Respecting Community Standards
Key Verse: “Then said Boaz, What day thou buyest the field of the hand of Naomi, thou must buy it also of Ruth the Moabitess, the wife of the dead, to raise up the name of the dead upon his inheritance.”
THE MOSAIC LAW required that when a man died childless, a close relative should marry the widow, thus keeping the deceased’s land in the family. Additionally, if the man died without a son, it was important that his widow remarry so that a son could be born and the family name perpetuated. (Deut. 25:5-10) Ruth and Boaz had fallen in love, desiring to marry, with Boaz fulfilling the role of a kinsman-redeemer, but there was a nearer kinsman who would have the first option of purchasing the property.—Ruth 4:1-4
In the Key Verse, Boaz informs the nearer kinsman he must also take Ruth as his wife, implying that by doing so future children from this union would receive an inheritance of the land as well.
“The kinsman said, I cannot redeem it for myself, lest I mar mine own inheritance: redeem thou my right to thyself; for I cannot redeem it. Now this was the manner in former time in Israel concerning redeeming and concerning changing, for to confirm all things; a man plucked off his shoe, and gave it to his neighbour: and this was a testimony in Israel. Therefore the kinsman said unto Boaz, Buy it for thee. So he drew off his shoe.”—vss. 6-8
Boaz then joyfully proclaimed that he would redeem both the property and the posterity of Elimelech and claim Ruth to be his wife. All the people present when Boaz made this declaration testified to being witnesses to this arrangement. Boaz married Ruth and she bore him a son named Obed, who later became the ancestor of Jesse, the father of King David. Naomi also was blessed in having the privilege of becoming a nurse to her grandson.—vss. 9-17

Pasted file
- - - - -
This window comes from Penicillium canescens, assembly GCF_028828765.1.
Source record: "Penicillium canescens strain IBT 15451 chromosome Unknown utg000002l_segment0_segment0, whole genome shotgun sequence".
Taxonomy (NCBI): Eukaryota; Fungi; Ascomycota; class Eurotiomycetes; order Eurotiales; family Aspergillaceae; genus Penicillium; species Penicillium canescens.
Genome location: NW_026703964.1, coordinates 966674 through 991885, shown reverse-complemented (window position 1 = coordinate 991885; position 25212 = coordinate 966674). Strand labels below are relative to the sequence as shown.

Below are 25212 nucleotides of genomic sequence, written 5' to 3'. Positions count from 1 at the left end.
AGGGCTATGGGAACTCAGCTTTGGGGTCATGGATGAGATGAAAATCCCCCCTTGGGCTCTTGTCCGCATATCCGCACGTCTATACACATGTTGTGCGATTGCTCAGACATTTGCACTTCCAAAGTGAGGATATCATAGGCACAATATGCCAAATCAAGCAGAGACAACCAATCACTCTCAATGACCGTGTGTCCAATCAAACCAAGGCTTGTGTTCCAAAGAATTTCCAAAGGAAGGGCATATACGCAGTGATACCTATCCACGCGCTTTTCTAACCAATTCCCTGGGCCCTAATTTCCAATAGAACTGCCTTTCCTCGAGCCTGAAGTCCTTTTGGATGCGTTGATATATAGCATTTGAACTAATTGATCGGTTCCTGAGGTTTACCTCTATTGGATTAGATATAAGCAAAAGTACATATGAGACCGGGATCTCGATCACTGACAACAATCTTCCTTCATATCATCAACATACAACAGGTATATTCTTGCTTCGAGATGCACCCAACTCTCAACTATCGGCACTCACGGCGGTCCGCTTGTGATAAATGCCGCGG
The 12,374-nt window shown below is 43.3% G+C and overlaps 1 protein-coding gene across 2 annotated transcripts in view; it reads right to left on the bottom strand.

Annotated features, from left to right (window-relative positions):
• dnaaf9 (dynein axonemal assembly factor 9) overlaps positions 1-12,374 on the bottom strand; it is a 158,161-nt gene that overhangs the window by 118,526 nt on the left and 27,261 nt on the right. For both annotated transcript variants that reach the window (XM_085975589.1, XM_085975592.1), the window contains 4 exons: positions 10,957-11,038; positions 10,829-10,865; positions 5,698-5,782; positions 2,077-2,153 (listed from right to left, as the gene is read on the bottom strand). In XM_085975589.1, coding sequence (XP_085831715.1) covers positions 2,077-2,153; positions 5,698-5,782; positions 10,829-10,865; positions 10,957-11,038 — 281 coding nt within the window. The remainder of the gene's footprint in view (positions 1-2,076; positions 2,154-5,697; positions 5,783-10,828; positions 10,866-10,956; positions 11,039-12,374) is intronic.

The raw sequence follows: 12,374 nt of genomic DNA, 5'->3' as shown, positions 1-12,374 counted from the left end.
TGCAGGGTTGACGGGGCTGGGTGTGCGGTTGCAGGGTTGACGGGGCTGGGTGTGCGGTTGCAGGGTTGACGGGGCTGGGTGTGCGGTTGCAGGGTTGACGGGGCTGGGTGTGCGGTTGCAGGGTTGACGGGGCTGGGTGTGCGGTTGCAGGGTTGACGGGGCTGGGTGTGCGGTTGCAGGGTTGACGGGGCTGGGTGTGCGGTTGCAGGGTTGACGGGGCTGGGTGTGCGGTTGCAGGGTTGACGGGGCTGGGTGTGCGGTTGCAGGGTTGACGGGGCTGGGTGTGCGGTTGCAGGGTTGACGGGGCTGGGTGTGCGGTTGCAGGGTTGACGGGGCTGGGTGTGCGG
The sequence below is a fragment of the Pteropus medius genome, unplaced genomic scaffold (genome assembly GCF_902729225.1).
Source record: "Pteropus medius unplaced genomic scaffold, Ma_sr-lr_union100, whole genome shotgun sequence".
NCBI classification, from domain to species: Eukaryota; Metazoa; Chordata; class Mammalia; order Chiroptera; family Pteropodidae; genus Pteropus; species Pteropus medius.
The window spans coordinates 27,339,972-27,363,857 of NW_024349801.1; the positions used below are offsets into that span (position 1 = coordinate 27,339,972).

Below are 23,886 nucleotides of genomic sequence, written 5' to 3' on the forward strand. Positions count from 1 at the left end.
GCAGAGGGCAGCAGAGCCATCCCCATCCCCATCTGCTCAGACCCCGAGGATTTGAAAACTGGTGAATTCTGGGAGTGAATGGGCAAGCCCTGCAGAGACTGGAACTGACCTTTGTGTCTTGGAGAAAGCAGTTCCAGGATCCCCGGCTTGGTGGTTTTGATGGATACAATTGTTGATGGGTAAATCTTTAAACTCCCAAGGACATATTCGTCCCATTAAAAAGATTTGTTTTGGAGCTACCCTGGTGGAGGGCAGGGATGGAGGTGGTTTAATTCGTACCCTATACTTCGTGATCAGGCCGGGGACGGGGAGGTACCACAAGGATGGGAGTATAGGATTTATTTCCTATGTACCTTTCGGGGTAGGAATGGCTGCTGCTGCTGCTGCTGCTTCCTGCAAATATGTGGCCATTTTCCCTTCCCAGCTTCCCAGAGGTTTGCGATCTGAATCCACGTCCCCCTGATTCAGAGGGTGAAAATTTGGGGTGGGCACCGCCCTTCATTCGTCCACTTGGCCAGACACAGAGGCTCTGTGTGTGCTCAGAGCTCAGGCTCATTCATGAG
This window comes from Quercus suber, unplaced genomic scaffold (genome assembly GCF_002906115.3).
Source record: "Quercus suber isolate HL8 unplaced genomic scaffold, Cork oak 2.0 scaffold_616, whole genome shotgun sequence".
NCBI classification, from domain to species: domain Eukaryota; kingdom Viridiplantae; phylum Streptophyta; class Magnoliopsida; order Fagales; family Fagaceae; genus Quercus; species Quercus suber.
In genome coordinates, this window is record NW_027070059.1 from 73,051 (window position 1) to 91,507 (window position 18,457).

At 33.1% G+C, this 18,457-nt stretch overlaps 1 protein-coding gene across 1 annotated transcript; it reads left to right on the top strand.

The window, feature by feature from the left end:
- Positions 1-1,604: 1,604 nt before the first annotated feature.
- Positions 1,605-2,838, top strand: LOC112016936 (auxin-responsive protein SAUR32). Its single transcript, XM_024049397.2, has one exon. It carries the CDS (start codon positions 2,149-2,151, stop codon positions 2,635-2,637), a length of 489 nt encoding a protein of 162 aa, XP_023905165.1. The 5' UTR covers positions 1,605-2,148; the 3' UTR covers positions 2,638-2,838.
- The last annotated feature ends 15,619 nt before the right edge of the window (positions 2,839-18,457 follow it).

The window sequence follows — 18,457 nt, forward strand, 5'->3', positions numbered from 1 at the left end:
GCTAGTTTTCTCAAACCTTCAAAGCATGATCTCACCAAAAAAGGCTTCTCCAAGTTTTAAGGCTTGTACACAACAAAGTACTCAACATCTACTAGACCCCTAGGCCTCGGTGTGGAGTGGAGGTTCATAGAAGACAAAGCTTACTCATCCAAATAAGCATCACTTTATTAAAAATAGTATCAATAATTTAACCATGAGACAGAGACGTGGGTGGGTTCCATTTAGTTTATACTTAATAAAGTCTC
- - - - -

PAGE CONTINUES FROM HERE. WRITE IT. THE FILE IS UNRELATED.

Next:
There are some interesting correspondences between Boaz and Christ pertaining to the concept of a kinsman–redeemer. The kinsman-redeemer had to be a member of the same family. Regarding Christ Jesus, we read the following concerning his relationship to humanity, “Who, being in very nature God, did not consider equality with God something to be grasped, but made himself nothing, taking the very nature of a servant, being made in human likeness. And being found in appearance as a man, he humbled himself and became obedient to death—even death on a cross!”—Phil. 2:6-8, New International Version
Boaz, as kinsman-redeemer, purchased land that had been forfeited. Jesus purchased the earth that was sold to Satan through sin. Boaz, as kinsman-redeemer, was not motivated by selfishness, but rather by his love for Ruth. Similarly, Jesus was motivated to serve as a kinsman-redeemer because of his great love for fallen humanity. As kinsman-redeemer, Boaz took Ruth as his bride. Let us faithfully keep our vows of consecrated living that ultimately we will realize the fulfillment of the station to which we have been called, as the bride of Christ, “the Lamb’s wife.”—Rev. 21:9